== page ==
No ECHP here. I live in an LEA which has been found guilty by the ombudsman of 'vexatious litigation' and value my sanity
and bank balance too highly.
I'm not wealthy btw - I'm a lone parent and get by (just to clarify)
ICAN also do some interesting fact/discussion sheets that may be worth a read.
zzzzz it does frustrate me that so many of us seem to have missed out on important early intervention or this has had to be paid for privately. I know some children with cerebral palsy/downs/etc. so I can see that there is help out there (sometimes) for early intervention. The problem for us seemed to be that rather than treat the emerging problems experts preferred to wait and see if the ds would develop 'through' his difficulties. It was only when it became obvious he wouldn't (and we started making a fuss) that he got treatment/therapy. But, you are right, speech delay impacts on so much; social interaction, behaviour, self-esteem, learning opportunities...
Yes Chocolate please I beg of you, apply for an ECHP plan. DS had his plan when he was 4 and I regret it not doing it earlier
DS (5) has a phonological disorder so he pronounces some sounds incorrectly though his vocab and grammar are good.
He had severe bilateral glue ear which distorted the sounds he could hear and meant he couldn't hear some at all - s, f, ch, c etc. He didn't seem deaf as he could hear other tones and so responded to his name and could understand you.
His speech didn't develop when it started, ie bus stayed bu even though it was a favourite thing to see out and about.
I got his ears checked, glue ear diagnosed, waited for the confirmation then had to wait for the grommet operation. So it took a year between raising his speech to having grommets in so he could hear again. He was nearly 3 when he had the op. It took 20 minutes and the grommets are still in over 2 years later with no side effects.
With his distorted hearing it was painful to be in loud acoustic halls and the grommets stopped that. He has never had an ear infection or any sign of trouble with hearing at all.
The speech therapy was able to start once he could hear and he was referred to a speech and language unit for starting reception which he went to last September. He has done 3 terms and has one more to go and has made a lot of progress.
He attends his MS school one day a week to keep contact.
It took a lot of pushing to get him looked at, they nearly didn't do grommets though his speech was already badly affected by the hearing loss, but I felt he wouldn't improve speech without clear sound.
The SLU was a fantastic placement for him and I was very stressed about the lack of alternative if he didn't get a place from the panel, he couldn't access phonics or group work in Reception as he couldn't make an s sound at all so any sounds and blending approach would be useless without tailoring.
He talks non stop and has great storytelling ideas.
Applying for an ehcp is appropriate but we were turned down (despite ds being severely disabled and a strong candidate for special school). I hope that we are unusual.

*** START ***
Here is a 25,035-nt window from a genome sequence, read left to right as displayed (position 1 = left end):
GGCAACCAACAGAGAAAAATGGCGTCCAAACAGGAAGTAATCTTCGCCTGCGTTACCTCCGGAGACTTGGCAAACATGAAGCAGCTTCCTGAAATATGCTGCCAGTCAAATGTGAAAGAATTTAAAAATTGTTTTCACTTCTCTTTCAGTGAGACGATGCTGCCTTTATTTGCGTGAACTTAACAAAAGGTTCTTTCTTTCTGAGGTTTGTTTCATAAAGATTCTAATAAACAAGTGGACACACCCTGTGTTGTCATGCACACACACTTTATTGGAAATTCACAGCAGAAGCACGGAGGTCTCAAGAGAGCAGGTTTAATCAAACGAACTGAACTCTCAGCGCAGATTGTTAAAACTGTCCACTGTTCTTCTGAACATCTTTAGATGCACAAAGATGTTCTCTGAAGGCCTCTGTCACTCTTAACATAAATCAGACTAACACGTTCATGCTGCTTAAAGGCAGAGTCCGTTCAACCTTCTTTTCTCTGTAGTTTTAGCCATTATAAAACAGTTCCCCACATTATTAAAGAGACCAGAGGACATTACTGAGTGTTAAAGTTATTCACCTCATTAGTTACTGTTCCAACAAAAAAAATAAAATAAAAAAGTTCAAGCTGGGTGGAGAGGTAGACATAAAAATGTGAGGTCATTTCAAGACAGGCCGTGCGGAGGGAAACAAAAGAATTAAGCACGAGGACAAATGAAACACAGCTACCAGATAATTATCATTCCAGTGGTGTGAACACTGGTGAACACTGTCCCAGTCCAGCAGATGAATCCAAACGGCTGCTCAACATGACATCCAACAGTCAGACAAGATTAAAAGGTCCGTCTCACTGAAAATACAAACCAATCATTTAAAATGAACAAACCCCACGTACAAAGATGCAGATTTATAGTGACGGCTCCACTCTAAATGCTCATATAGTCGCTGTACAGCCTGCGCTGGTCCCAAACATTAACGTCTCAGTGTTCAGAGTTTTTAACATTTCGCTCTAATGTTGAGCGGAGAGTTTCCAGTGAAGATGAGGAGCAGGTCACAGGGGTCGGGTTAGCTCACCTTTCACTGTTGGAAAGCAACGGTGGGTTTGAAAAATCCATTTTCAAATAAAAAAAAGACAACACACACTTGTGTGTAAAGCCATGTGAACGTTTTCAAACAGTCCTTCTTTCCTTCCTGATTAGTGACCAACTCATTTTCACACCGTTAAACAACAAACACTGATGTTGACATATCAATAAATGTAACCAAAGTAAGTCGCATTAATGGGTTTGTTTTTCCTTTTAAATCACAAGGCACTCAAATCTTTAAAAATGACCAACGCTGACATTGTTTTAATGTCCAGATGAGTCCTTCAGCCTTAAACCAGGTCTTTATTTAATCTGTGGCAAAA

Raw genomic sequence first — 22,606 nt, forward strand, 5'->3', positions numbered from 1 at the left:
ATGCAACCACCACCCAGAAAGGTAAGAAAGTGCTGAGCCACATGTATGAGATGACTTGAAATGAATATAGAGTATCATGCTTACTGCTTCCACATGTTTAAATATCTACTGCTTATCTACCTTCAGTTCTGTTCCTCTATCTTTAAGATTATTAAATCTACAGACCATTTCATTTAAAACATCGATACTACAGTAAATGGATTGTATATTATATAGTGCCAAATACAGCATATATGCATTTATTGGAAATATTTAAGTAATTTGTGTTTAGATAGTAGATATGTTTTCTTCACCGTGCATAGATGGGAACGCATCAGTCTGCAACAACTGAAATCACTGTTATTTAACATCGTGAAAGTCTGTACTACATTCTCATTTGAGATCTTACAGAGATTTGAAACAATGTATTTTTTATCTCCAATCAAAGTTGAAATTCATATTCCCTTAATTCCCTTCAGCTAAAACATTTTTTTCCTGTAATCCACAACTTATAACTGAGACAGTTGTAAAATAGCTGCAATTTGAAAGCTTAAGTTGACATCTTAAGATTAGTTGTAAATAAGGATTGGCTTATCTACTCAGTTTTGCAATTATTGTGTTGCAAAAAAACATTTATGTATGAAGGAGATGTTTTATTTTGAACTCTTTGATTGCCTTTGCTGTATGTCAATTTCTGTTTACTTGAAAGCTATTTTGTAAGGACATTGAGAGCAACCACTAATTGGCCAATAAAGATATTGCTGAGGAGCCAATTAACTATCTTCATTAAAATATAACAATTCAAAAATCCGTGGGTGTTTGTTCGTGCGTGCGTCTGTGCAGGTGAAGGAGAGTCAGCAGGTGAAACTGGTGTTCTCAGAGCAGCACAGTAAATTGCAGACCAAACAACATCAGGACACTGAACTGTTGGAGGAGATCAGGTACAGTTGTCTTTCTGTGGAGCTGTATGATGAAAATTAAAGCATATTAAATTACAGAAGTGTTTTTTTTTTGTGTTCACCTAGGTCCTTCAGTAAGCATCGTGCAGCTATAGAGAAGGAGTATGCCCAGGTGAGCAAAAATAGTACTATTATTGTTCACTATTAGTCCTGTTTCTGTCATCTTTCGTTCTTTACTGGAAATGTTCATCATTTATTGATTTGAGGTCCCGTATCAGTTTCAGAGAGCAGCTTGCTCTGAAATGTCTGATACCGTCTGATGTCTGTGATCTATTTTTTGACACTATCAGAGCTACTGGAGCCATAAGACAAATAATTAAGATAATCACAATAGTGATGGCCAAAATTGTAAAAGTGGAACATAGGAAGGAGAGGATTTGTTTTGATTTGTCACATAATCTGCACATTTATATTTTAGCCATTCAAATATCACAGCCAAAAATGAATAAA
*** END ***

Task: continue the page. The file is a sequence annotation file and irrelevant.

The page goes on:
I personally am dubious as to the efficacy of salt as a direct therapy. I think it is very important to be sure you are fighting for the right thing.
I think SALT's effectiveness depends on the problem. I believe it might be less helpful for receptive difficulties. One of the criteria for our language unit was the dc speech problem had to respond to therapy so I suppose that is an acceptance by SALT that they don't all....
Love our ds had glue ear too and like you he could hear and didn't get any ear infections (just a lot of colds); everyone around me seemed to think glue ear meant deaf and lots of infections.
I was really surprised when they said moderate hearing loss on both sides with the glue ear.
In some children it comes and goes so their speech catches up between bouts, in DS it was thick glue and always there so no chance to ever hear the sounds correctly. The ENT surgeon mentioned how bad it was after the operation.
They did offer hearing aids but since the distortion of sound was causing the speech issues (and he had no other infection or any weakness in the ear canal) I pushed for grommets as I thought it would be clearer sounds for him to unlearn and relearn than hearing aids, which I know work better for some children.
The once a week salt for a year made very little progress. Once he started the SLU with ten kids, teacher, TA, and salt he started making real steps. A lot of his progress was unseen by us initially as it happened in 1:1 salt in single words long before it became part of his new everyday speech.
Oh and we used the Sookie and Finn DVDs too from Amazon, they were boring to me but DS loved them and repeated words with them quite happily.
I feel a lot of salt it like physio; you can assess a problem in a session but it then needs intensive bursts of it more than once a week to actually change patterns in the brain and unlearn and relearn new pathways of sounds and speech.
I'm another one with a child with SALD. DS has severe verbal dyspraxia. He is 3 (4 in 10 days!) and starts school in September. We were offered a speech and language nursery last year but it was almost 20 miles away and they wanted him to travel in an unescorted taxi! I have DD to get to school and I work, so the logistics were just not practical. I fought for early years funding and he received some one to one support in nursery, supported by regular (private) speech therapy.
Progress is happening but it is slow. I think that my son is still unintelligible to anyone who does not know him well. He is going to attend a very small private school with weekly SALT and some additional help which we will pay for. There's no point for us getting EHCP, as they won't routinely fund help in private schools. I don't know if we are making the right choice, but the school is being very supportive and he will be learning at his own pace in a caring environment (it's a Montessori primary). He would meet the criteria for the local SLU but the school is not great.
It's nice to hear from others in similar situations. I worry about my son's future schooling. We are thinking about keeping him back a year in the foundation stage, as he was so ill for so long (chronic infections, tonsils etc. now thankfully gone) he has missed a lot of opportunities already.